I now realize I should have mentioned this fact before I left Prague, as when I finally got around to getting online again this evening, I discovered that several of my most faithful readers have been checking the blog regularly to see if I had posted anything new. (And I had not. Alas.)
Yes, most of my visitors over the weekend were not random web surfers, but a mixture of those I know well and those who have run across this blog and enjoyed it enough to return. I feel touched.
Merry Christmas, and (not to remain in the past) Happy Hanukah!
For your delectation, I post the two holiday cards currently available from Archelaus (unfortunately, neither really addresses Hanukah, so my apologies on that).

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Vy and Ty, atd.

Ever wondered about Vy and Ty, or Vous and Tu, or Sie and Du? If you really get linguistic, perhaps you even wonder about the archaic English form Thou. If your curiosity on this issue troubles you at night, read this book review or even the book itself. Quite a few European languages are covered, including Czech and Finnish. I must say I was surprised to learn that polite usage has been historically very unstable in many European languages over the past thousand years or so. Then again, I am always uncertain when to use Vy and Ty. In theory, one uses Vy for multiple people or to be respectful, but generally when I try to use Vy, I get Ty in response. I think this means that people do not regard me as an elderly person of high organizational rank.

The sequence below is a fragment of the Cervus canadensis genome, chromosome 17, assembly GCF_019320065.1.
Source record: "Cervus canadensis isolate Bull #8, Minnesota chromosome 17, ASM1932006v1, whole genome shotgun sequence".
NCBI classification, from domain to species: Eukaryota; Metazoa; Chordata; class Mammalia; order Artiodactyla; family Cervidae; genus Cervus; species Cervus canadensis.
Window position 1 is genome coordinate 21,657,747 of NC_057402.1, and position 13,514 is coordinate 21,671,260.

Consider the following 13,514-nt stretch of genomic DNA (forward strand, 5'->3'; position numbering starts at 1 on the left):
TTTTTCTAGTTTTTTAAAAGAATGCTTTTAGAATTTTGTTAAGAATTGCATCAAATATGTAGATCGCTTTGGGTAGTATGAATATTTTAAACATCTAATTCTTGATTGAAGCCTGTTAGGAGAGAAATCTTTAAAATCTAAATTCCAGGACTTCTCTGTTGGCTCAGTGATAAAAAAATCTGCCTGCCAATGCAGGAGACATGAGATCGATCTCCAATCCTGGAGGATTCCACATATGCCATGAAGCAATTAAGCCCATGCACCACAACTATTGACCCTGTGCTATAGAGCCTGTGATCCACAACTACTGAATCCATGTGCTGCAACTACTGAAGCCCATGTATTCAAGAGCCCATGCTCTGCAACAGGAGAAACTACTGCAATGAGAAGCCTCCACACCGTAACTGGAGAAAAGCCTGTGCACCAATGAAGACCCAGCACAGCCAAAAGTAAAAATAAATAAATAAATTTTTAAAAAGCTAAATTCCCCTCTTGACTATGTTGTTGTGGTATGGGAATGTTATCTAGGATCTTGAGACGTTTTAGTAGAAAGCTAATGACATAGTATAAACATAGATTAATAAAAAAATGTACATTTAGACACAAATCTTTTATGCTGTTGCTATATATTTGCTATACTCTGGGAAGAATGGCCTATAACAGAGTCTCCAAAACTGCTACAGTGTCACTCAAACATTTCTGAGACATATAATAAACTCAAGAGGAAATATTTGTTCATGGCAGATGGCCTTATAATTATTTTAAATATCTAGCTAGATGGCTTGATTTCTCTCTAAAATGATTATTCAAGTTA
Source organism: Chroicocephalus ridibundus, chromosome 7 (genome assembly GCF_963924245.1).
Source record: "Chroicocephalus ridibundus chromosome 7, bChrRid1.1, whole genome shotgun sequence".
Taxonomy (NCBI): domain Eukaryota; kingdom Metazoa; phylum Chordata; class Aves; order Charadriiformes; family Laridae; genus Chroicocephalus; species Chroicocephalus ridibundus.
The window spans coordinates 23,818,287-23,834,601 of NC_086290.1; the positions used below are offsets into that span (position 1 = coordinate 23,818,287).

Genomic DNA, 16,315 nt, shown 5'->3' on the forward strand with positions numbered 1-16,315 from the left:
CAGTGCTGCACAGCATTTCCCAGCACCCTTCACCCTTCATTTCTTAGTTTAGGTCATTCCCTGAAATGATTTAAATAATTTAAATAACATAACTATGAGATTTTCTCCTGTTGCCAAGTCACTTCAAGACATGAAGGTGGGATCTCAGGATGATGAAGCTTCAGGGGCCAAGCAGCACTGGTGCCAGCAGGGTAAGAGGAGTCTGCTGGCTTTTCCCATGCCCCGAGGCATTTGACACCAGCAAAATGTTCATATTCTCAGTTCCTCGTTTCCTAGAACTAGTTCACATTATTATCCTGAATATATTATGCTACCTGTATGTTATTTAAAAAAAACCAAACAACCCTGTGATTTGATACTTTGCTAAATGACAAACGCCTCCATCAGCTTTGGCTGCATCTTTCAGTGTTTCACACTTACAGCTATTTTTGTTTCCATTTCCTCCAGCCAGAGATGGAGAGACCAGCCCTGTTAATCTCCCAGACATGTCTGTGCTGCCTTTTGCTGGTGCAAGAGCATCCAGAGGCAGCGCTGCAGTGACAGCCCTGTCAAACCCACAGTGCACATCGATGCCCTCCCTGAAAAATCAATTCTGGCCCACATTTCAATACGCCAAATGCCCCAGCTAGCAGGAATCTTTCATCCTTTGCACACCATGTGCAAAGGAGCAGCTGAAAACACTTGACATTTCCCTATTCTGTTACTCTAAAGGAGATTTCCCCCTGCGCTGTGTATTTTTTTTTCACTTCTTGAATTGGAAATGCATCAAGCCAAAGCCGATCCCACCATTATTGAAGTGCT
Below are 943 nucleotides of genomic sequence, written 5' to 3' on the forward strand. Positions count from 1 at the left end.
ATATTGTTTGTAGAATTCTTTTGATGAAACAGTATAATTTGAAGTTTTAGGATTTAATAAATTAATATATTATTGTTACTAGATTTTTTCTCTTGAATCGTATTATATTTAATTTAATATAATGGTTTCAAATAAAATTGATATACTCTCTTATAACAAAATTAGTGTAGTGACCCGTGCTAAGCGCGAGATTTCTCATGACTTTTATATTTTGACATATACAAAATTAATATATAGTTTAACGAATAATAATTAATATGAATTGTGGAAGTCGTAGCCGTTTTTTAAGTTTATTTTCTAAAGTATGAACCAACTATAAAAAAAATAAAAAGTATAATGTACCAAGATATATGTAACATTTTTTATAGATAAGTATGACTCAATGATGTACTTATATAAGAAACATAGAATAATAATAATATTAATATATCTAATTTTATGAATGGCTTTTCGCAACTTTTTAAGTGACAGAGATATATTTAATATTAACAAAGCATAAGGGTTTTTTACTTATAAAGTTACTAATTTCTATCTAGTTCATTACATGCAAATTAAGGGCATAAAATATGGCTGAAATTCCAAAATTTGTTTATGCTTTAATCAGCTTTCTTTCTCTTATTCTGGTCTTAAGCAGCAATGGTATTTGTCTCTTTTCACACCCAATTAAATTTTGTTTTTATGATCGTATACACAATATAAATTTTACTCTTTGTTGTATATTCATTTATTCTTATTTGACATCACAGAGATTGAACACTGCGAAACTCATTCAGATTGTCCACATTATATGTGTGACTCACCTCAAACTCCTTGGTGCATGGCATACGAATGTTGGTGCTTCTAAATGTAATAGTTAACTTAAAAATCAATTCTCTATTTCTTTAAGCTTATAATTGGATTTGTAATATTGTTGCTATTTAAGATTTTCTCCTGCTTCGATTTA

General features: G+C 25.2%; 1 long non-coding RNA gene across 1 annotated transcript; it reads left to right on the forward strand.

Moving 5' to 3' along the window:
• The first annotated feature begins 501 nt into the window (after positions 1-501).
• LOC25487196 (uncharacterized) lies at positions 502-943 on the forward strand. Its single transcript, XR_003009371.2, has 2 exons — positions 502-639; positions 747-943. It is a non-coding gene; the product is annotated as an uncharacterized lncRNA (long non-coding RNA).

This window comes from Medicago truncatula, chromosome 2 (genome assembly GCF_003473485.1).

The book itself (which I haven't read) is:
Taavitsainen, Irma and Andreas H Jucker, eds. (2003) Diachronic Perspectives on Address Term Systems, John Benjamins Publishing
Company, Pragmatics and Beyond New Series 107
The review is by Margaret Sonmez.

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Friday, December 23, 2005

Archelaus Cards

Some time ago, I mentioned that my sibling has gone into the greeting card business as a respite from the rigors of life as a historian of twentieth-century Central Europe (dealing with Nazis, genocide, and other disagreeable aspects of modernity).
Well, the enterprise is now online and you can examine the product at
I encourage you to buy lots of them, although I cannot say I get a kickback.

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Thursday, December 22, 2005